Katie Moore / Eyewitness News
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NEW ORLEANS -- Every time Virginia Blanque goes in or out of her front door, she's captured on camera.

'To be honest with you, I use it more to see who's ringing the doorbell than anything else,' Blanque said.

She put surveillance cameras on her Mid-City home to both deter crime and to capture it.

'I think crime cameras in areas that are hot spots, that have a lot of criminal activity, it's a way of taking the neighbor out of the activity,' Blanque said.

The private surveillance network of New Orleans

No one really knows how many New Orleanians now have digital eyes on their homes.

On major streets like Freret Street, there are a lot more of them on businesses, just ask neighborhood activist Kellie Grengs.

'We do have a great number already on the corridor that private homes and businesses have invested in. But in our neighborhoods -- two, three blocks off of the Freret corridor -- we want visitors to feel safe parking in the neighborhood,' Grengs said.

Grengs got a grant to pay for more cameras in the neighborhood, and is buying them from Project Nola. 'The service they're bringing to the city is amazing.'

Recently, Project Nola video helped police name 29-year-old Briceson Carter as a suspect in the murder of 38-year-old Brandy Keenan. She was found bound and shot in the 9th Ward in October.

'We see people with bloody shirts. We see people with bloody shirts and guns in their hands. We see people being led off to their execution. We see people executed,' said Brian Lagarde (pictured below), who started Project Nola.

Project Nola is a network of hundreds of cameras across New Orleans that all feed video to the Harahan office of his surveillance camera business, CCTC Wholesalers.

'We have close to 600 cameras that are streaming into this room that we can access at a moment's notice and begin providing real-time information to responding police officers and detectives,' Lagrade said.

And Lagarde's network is expanding.

The IRS recently granted Project Nola non-profit status. In October, he announced his first big donation: $10,000 for 40 cameras in the Leonidas neighborhood.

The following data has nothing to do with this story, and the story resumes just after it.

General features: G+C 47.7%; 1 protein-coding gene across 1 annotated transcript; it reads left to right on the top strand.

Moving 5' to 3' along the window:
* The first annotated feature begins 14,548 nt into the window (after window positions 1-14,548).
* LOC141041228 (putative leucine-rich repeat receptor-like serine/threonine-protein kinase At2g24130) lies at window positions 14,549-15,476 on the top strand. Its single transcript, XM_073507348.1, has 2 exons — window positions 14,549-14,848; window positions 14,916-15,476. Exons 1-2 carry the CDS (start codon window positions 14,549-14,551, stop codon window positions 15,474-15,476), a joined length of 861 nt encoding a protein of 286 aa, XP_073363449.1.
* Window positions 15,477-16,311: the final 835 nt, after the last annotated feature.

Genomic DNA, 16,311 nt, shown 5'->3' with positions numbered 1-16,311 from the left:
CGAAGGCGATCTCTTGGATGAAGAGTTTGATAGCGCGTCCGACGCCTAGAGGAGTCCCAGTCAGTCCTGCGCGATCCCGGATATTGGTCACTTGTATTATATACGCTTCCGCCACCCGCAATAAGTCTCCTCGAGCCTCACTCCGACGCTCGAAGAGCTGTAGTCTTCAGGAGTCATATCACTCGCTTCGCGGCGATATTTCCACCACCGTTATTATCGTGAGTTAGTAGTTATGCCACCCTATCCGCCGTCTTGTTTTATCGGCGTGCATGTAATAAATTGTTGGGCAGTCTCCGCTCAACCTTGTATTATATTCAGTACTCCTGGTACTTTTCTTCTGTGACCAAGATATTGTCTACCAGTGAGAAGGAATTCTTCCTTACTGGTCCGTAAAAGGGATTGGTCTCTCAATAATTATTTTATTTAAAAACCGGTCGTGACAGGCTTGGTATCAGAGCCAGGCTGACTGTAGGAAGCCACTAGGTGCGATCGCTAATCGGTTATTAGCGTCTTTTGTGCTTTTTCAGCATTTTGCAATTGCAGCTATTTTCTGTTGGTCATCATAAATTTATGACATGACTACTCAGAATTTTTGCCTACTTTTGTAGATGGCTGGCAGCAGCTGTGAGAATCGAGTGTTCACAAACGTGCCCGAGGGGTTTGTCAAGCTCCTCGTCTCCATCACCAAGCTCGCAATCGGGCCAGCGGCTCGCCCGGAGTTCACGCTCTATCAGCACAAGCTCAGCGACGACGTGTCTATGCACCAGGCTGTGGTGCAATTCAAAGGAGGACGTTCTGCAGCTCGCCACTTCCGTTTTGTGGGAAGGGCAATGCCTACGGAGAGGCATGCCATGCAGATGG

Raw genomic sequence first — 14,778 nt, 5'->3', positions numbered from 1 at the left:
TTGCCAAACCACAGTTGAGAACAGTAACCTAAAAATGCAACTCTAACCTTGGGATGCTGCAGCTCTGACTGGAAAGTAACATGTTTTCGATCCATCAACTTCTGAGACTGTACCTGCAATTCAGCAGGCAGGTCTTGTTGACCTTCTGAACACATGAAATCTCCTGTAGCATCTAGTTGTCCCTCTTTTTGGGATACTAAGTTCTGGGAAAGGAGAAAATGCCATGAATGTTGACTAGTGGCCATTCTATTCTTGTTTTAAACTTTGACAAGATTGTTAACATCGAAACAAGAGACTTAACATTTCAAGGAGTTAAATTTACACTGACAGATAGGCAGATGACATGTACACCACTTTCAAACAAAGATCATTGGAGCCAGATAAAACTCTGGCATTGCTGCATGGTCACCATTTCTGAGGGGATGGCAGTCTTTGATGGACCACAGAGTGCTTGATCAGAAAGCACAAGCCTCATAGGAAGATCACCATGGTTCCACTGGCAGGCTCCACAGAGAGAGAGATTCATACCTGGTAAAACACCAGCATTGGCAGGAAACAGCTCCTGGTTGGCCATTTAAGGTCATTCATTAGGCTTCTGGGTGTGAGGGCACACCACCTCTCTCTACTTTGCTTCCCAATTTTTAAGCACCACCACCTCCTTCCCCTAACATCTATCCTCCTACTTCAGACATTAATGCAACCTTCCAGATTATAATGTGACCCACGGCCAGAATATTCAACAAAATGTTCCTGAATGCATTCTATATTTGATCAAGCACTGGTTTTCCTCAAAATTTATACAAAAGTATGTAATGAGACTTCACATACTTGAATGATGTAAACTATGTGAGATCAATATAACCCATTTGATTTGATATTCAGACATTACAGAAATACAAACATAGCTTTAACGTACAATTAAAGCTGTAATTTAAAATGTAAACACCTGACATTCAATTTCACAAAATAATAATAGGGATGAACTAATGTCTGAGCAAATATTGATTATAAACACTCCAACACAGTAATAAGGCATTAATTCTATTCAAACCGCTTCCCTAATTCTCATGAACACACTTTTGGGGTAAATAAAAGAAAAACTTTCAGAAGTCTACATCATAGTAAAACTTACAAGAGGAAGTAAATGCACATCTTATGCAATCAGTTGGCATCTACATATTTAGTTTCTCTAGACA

'We've become the largest, high-definition crime camera system in the country,' Legarde said.

Many cities across America have beefed up their surveillance networks in recent years, using large homeland security grants.

New York City now has 6,000 public and private cameras. Chicago has 2,000 in their police department network. Houston has 350 and Washington, D.C has 123.

'There are larger city-wide crime camera systems, but they're not using high-definition cameras or they're not networked like ours are,' Lagarde said.

'We're not Big Brother'

The use of private surveillance cameras is rampant. But what is unique in New Orleans is that we have a private surveillance network.

'We're private. We're not Big Brother. We're not even looking at these cameras unless something bad happens. It's not public record, so the video stays with us,' Lagarge said.

Lagarde has exclusive control over the video that Project Nola records at his Harahan office.

People who link to the network, through cameras either bought from Lagarde's business or from another source, can record the video in their homes. If they don't, they have to ask Lagarde for it.

'Of course, we can say no, but we always try to help those who are hosting our cameras with any legitimate requests that they have, Legarde said.